Despite finding that the very best possible thing to do when treating terracotta floors is to call in an expert, my experience with “woodworm” was quite the opposite.
Soon after moving into my newly-restored house, I became aware of some unwanted activity in the new chestnut beams. This was particularly evident when I was alone and quietly wrestling with a knotty translation, when my efforts would inevitably be accompanied by a determined boring sound that sounded not unlike someone pulling their thumb down the teeth of a comb.
Over the years, I applied, or managed to persuade other people to apply, various noxious fluids to the beams, but my little friend (as I had come to think of him) lived to gnaw another day on every occasion.
In the end, thinking my house was imminently about to collapse on my head, I turned in desperation to the Pagine Gialle, which resulted in three “experts” visiting my property. The first one applied a stethoscope to my beam and declared that I had termiti, not woodworm (tarli) and I would be lucky if I escaped without having to tear my ceilings down. As she departed, she told me she would report the situation to the local Public Health Department and I would soon be hearing from them with the next steps.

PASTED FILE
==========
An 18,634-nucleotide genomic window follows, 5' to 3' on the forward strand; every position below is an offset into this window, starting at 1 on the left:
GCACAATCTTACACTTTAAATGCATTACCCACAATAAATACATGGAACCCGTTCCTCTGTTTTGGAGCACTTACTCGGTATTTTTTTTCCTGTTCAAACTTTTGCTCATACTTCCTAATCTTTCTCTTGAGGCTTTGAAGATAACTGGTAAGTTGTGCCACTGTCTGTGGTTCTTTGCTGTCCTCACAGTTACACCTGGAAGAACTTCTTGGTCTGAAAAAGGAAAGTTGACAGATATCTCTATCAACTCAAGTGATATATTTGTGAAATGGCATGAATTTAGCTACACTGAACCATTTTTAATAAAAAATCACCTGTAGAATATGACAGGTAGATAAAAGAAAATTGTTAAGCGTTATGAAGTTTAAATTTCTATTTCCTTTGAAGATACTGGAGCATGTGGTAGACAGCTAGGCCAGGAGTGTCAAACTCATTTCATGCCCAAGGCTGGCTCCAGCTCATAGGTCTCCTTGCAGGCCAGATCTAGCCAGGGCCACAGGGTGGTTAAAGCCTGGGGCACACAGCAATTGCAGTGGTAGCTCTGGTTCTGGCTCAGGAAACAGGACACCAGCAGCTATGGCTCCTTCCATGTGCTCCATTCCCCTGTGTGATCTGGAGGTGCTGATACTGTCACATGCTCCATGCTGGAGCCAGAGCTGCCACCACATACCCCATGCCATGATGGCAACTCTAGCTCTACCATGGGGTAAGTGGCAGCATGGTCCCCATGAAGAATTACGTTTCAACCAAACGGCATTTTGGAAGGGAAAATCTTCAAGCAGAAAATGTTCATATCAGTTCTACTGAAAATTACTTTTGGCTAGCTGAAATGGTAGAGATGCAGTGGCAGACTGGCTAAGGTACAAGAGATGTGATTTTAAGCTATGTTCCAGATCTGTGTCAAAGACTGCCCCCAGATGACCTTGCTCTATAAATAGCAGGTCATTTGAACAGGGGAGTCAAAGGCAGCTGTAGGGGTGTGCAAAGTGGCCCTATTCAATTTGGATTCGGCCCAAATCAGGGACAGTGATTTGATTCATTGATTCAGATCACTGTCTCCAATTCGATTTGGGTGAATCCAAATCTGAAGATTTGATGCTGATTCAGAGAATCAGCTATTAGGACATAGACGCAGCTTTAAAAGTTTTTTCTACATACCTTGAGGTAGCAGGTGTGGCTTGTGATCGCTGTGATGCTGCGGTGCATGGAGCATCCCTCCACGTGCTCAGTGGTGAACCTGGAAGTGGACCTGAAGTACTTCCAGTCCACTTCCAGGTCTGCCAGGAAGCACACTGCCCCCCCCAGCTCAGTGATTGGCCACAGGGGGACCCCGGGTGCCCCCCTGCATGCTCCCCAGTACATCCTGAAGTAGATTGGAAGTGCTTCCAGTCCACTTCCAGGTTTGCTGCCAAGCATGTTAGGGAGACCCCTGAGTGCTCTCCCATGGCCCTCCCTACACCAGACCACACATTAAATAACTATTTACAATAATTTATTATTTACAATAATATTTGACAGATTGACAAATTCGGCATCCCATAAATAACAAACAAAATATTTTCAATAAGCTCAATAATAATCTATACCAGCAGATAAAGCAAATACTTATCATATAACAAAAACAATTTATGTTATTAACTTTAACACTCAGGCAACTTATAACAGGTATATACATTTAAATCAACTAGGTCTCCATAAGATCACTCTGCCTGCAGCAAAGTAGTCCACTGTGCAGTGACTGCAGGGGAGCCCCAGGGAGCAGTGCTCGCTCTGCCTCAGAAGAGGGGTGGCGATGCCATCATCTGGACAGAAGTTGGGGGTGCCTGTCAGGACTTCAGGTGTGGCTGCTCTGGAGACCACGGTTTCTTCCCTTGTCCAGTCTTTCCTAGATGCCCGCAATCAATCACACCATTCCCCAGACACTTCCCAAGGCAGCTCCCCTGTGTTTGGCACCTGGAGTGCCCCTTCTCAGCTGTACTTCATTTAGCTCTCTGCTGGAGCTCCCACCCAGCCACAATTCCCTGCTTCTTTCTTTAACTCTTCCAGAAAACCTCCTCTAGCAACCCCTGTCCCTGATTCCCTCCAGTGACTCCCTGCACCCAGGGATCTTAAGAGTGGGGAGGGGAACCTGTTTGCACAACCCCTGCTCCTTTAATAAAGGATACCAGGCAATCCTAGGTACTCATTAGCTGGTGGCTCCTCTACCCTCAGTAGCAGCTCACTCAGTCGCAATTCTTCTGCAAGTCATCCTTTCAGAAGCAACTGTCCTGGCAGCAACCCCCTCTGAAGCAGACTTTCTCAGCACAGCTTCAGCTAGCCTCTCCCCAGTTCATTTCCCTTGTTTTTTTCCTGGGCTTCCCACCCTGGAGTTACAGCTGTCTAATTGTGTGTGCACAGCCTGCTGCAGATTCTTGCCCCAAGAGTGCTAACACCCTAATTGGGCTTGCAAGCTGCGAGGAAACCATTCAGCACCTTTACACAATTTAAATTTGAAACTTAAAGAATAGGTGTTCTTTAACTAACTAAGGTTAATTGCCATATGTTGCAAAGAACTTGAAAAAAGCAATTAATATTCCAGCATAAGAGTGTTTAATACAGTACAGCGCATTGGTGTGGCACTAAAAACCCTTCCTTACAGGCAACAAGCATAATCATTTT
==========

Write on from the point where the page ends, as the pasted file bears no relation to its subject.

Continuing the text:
After waiting in trepidation for a week or so without hearing anything, I called in someone else from the Pagine Gialle, who cheerfully declared that I did not have much of a problem and proceeded to blow out the holes in my beams with compressed air and thoroughly fumigate himself, me and whatever was in my beams.
Unfortunately, this did not have any effect either, so my next step was to call in one of the firms that kills off the beasts in your beams by microwaving them. This turned out, quite literally, to be a case of overkill when the firm in question told me that every beam in the house would have to be treated. The whole operation would take nearly a week and the bill would be over €4000.
As I was disconsolately recounting all this over a cappuccino to my friend Gabila at the bar, she finally took pity on me and marched me back home, pausing only to grab a ladder, a hammer and a chisel. She then spent the next 20 minutes or so finding the small hole in the beam where the animal had entered, guided by the noise it made, and then carefully following the trail it had made, leaving nothing but wood powder in its wake, by stripping away the outermost layer of wood.
Eventually she reached the animal itself and pulled it out of its lair. Face to face with the tiny tormentor for the first time, I was able to identify it as a type of wood boring beetle larva, probably a powder post beetle, before unceremoniously frying it in the microwave.
I am aware that my beams are probably harbouring more wildlife, but no longer feel quite so alarmed now I know what I am dealing with and that they can be winkled one by one when they make their presence known…